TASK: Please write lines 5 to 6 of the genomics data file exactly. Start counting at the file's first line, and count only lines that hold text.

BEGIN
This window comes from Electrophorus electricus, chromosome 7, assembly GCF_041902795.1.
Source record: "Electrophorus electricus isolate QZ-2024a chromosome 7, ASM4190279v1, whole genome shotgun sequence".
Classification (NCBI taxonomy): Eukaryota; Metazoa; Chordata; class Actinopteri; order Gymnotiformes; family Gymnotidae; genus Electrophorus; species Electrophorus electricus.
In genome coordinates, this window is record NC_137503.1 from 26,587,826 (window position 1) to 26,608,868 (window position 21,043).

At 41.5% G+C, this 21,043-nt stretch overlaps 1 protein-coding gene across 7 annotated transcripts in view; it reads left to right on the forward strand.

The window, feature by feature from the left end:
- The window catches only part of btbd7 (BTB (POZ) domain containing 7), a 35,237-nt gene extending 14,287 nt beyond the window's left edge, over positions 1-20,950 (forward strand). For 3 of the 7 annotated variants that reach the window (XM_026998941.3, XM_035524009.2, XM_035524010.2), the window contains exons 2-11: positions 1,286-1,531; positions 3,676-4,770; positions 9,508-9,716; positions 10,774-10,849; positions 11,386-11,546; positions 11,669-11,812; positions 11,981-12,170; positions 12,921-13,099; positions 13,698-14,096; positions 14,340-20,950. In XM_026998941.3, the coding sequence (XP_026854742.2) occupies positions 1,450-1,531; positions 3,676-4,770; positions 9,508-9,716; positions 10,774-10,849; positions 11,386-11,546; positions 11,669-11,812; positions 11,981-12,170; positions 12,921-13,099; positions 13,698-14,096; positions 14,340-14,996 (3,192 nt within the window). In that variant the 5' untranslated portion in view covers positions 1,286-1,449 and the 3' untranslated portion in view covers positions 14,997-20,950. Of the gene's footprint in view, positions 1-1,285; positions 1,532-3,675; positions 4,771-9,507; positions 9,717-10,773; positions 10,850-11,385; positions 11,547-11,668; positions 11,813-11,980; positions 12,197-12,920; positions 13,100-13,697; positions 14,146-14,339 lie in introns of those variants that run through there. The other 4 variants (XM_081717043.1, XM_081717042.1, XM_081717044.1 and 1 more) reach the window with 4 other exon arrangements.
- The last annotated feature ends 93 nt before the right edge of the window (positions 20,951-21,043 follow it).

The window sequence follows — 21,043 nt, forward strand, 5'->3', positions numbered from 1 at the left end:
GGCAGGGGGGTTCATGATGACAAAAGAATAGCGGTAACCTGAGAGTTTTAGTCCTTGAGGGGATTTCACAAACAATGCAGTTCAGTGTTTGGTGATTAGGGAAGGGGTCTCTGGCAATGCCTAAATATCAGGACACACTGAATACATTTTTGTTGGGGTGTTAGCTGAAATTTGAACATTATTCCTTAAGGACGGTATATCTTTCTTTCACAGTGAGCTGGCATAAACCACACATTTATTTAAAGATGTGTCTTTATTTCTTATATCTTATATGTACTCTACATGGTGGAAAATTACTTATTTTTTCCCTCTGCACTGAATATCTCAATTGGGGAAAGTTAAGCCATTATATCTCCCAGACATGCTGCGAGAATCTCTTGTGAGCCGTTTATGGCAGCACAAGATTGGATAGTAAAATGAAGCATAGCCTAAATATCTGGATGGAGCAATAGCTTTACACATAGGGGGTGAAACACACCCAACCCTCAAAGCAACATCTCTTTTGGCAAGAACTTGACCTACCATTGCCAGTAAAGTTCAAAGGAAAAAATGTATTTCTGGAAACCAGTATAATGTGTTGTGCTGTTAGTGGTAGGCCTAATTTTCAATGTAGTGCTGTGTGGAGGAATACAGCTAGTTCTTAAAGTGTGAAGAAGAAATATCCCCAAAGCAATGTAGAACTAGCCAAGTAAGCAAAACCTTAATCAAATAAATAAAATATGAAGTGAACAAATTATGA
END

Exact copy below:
At 41.5% G+C, this 21,043-nt stretch overlaps 1 protein-coding gene across 7 annotated transcripts in view; it reads left to right on the forward strand.

The window, feature by feature from the left end: